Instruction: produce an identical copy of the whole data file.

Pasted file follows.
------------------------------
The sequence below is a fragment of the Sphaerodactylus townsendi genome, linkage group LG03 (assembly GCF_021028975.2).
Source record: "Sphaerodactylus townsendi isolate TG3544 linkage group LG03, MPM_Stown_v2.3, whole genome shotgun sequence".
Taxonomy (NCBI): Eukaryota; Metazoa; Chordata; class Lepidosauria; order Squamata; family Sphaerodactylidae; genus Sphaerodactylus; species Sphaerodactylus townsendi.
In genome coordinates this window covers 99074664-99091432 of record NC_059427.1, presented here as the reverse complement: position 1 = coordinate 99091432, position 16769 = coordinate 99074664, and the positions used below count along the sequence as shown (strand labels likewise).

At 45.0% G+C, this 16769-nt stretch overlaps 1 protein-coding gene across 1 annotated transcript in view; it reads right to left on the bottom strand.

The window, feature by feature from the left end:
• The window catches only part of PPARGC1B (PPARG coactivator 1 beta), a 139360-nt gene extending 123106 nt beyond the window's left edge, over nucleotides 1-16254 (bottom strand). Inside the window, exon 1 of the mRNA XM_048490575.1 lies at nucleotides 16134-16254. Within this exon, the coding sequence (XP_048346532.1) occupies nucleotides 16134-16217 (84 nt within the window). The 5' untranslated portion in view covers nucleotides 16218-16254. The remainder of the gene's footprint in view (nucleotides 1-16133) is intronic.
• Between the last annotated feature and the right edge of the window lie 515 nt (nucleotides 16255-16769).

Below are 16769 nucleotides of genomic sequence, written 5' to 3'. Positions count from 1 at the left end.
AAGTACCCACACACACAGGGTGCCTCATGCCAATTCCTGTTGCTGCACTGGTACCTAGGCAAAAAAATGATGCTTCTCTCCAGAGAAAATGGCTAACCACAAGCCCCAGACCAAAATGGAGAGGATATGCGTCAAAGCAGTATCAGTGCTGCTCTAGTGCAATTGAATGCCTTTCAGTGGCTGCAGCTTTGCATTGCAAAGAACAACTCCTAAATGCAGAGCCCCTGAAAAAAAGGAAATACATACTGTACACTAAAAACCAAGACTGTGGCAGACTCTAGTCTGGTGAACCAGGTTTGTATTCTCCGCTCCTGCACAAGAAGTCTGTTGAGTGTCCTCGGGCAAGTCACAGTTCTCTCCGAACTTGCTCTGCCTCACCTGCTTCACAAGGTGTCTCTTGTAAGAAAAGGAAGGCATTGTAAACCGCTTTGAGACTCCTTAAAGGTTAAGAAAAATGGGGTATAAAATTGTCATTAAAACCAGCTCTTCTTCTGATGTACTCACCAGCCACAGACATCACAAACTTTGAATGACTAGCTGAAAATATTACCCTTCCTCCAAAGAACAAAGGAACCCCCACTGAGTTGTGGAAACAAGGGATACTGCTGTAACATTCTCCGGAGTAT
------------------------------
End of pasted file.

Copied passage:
The sequence below is a fragment of the Sphaerodactylus townsendi genome, linkage group LG03 (assembly GCF_021028975.2).
Source record: "Sphaerodactylus townsendi isolate TG3544 linkage group LG03, MPM_Stown_v2.3, whole genome shotgun sequence".
Taxonomy (NCBI): Eukaryota; Metazoa; Chordata; class Lepidosauria; order Squamata; family Sphaerodactylidae; genus Sphaerodactylus; species Sphaerodactylus townsendi.
In genome coordinates this window covers 99074664-99091432 of record NC_059427.1, presented here as the reverse complement: position 1 = coordinate 99091432, position 16769 = coordinate 99074664, and the positions used below count along the sequence as shown (strand labels likewise).

At 45.0% G+C, this 16769-nt stretch overlaps 1 protein-coding gene across 1 annotated transcript in view; it reads right to left on the bottom strand.

The window, feature by feature from the left end:
• The window catches only part of PPARGC1B (PPARG coactivator 1 beta), a 139360-nt gene extending 123106 nt beyond the window's left edge, over nucleotides 1-16254 (bottom strand). Inside the window, exon 1 of the mRNA XM_048490575.1 lies at nucleotides 16134-16254. Within this exon, the coding sequence (XP_048346532.1) occupies nucleotides 16134-16217 (84 nt within the window). The 5' untranslated portion in view covers nucleotides 16218-16254. The remainder of the gene's footprint in view (nucleotides 1-16133) is intronic.
• Between the last annotated feature and the right edge of the window lie 515 nt (nucleotides 16255-16769).

Below are 16769 nucleotides of genomic sequence, written 5' to 3'. Positions count from 1 at the left end.
AAGTACCCACACACACAGGGTGCCTCATGCCAATTCCTGTTGCTGCACTGGTACCTAGGCAAAAAAATGATGCTTCTCTCCAGAGAAAATGGCTAACCACAAGCCCCAGACCAAAATGGAGAGGATATGCGTCAAAGCAGTATCAGTGCTGCTCTAGTGCAATTGAATGCCTTTCAGTGGCTGCAGCTTTGCATTGCAAAGAACAACTCCTAAATGCAGAGCCCCTGAAAAAAAGGAAATACATACTGTACACTAAAAACCAAGACTGTGGCAGACTCTAGTCTGGTGAACCAGGTTTGTATTCTCCGCTCCTGCACAAGAAGTCTGTTGAGTGTCCTCGGGCAAGTCACAGTTCTCTCCGAACTTGCTCTGCCTCACCTGCTTCACAAGGTGTCTCTTGTAAGAAAAGGAAGGCATTGTAAACCGCTTTGAGACTCCTTAAAGGTTAAGAAAAATGGGGTATAAAATTGTCATTAAAACCAGCTCTTCTTCTGATGTACTCACCAGCCACAGACATCACAAACTTTGAATGACTAGCTGAAAATATTACCCTTCCTCCAAAGAACAAAGGAACCCCCACTGAGTTGTGGAAACAAGGGATACTGCTGTAACATTCTCCGGAGTAT